This type of daemon would be registered with a launch interval specified in days. It would have no access to the network (it’s only working with a local data set after all) but would have read and write access to the main application’s sandbox. The exact launch time would be unspecified, and manageable by the system (to better coalesce multiple such processes together), but would in all likelihood be confined to times when the system is locked, preferably using a heuristic to determine the likelihood of it remaining locked for a good while.

The processes would be monitored for power usage carefully; of all the above, these are perhaps the most likely to cause drain on the system by continually moving data into and out of memory and accessing larger than usual parts of permanent storage. They would also need to have some form of IPC channel available to communicate with the main application so that they can finish up quickly in the event that the application is launched while the daemon is performing its duties. The app would need to prompt the daemon to finish up, then wait for a response back saying that the data store is safe to use. Such interrupted work might then be recommenced when the main application terminates, although that would likely be a function provided and performed by the background launchd instance itself rather than prompted explicitly by the application.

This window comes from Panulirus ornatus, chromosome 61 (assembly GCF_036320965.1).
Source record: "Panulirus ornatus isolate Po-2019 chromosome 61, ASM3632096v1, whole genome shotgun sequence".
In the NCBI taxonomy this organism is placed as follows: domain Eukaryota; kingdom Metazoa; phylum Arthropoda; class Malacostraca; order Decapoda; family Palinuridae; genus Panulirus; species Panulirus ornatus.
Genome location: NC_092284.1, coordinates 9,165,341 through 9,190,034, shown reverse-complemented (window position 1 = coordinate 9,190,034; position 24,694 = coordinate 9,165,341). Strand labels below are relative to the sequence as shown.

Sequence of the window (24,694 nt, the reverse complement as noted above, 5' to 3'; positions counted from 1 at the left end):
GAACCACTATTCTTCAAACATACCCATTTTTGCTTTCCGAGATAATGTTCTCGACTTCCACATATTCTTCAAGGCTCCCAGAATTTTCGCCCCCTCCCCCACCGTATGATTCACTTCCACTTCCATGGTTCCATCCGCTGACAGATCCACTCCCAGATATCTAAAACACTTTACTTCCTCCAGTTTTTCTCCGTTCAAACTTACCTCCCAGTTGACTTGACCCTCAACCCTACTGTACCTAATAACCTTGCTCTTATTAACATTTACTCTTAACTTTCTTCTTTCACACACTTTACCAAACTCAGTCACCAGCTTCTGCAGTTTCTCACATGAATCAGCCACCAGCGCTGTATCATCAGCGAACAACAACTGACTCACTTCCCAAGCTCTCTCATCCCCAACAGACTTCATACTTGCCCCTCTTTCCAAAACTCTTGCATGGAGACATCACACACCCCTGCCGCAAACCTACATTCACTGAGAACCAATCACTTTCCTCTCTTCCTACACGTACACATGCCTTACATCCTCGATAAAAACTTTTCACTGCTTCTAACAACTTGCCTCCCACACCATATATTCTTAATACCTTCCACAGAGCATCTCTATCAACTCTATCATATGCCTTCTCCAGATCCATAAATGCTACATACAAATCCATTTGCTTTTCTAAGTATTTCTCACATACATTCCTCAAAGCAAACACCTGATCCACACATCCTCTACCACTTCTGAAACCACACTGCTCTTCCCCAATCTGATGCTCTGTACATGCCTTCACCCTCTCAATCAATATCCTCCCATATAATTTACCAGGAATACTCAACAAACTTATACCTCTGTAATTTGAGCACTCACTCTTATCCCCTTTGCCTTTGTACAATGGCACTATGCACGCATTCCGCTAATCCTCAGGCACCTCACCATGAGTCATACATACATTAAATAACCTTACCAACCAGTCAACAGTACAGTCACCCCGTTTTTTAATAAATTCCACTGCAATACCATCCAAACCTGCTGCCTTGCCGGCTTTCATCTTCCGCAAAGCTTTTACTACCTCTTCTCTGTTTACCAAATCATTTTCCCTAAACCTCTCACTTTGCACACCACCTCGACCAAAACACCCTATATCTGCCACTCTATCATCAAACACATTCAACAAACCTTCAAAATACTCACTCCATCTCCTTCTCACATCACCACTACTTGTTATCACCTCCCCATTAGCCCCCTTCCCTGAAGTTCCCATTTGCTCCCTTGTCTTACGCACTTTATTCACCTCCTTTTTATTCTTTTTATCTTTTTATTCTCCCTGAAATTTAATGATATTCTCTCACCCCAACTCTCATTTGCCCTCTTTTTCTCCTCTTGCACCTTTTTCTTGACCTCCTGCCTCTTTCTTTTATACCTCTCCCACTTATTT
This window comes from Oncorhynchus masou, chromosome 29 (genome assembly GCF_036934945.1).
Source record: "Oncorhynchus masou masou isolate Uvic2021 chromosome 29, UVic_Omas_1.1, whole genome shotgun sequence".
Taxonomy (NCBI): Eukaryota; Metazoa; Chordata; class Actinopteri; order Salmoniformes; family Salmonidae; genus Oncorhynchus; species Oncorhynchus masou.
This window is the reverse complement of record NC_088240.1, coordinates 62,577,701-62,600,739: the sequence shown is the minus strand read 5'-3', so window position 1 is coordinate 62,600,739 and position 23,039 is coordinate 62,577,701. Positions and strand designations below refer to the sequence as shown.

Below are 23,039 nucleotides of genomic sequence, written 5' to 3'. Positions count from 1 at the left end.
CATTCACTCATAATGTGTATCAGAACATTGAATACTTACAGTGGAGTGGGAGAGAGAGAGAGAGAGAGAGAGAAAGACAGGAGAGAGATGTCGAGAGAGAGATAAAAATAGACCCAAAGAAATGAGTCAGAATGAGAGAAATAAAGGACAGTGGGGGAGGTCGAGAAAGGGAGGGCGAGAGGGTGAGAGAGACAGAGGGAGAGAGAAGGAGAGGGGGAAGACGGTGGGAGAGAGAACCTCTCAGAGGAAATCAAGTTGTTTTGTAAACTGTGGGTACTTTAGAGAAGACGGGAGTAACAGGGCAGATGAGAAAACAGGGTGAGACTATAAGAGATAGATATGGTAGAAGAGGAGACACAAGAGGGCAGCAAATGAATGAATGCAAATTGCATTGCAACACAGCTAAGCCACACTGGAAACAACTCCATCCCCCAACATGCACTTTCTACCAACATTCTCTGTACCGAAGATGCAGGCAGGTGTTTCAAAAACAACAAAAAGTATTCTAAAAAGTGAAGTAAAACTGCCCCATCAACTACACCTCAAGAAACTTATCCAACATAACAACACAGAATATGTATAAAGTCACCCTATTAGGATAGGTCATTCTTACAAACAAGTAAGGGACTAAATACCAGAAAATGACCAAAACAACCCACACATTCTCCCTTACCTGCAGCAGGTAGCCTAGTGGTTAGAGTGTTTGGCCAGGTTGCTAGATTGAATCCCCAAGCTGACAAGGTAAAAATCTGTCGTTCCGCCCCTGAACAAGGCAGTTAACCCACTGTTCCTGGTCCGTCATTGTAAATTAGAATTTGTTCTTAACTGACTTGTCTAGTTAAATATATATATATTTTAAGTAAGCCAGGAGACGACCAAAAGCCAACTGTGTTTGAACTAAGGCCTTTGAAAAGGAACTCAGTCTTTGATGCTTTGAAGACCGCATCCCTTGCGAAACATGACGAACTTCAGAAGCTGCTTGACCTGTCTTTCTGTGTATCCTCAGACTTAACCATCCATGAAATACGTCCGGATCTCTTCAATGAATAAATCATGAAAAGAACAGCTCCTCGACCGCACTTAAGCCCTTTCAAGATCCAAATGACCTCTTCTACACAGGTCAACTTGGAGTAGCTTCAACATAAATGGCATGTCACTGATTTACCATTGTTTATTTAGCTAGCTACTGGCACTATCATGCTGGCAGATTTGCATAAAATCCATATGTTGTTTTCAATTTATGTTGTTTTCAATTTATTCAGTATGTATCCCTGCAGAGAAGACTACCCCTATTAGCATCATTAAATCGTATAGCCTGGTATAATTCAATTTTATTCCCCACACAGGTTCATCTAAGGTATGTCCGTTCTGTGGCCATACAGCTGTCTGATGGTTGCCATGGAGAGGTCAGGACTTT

For the IPC, using an Apple-defined ObjC protocol with Distributed Objects would make the most sense, but at present the required runtime support isn’t included in the iPhone’s Foundation framework. An alternative would be a set of Mach IPC methods (defined using MIG) for the application to talk to its daemon via the launchd process itself. The application would talk to launchd, and launchd would pass on messages to the daemon, returning a safe result once the daemon has cleaned up and terminated.

In Summary

The four scenarios above should cover most, if not all, common uses of background processing, while still allowing the system to carefully manage the use of its resources and to optimize such behaviour.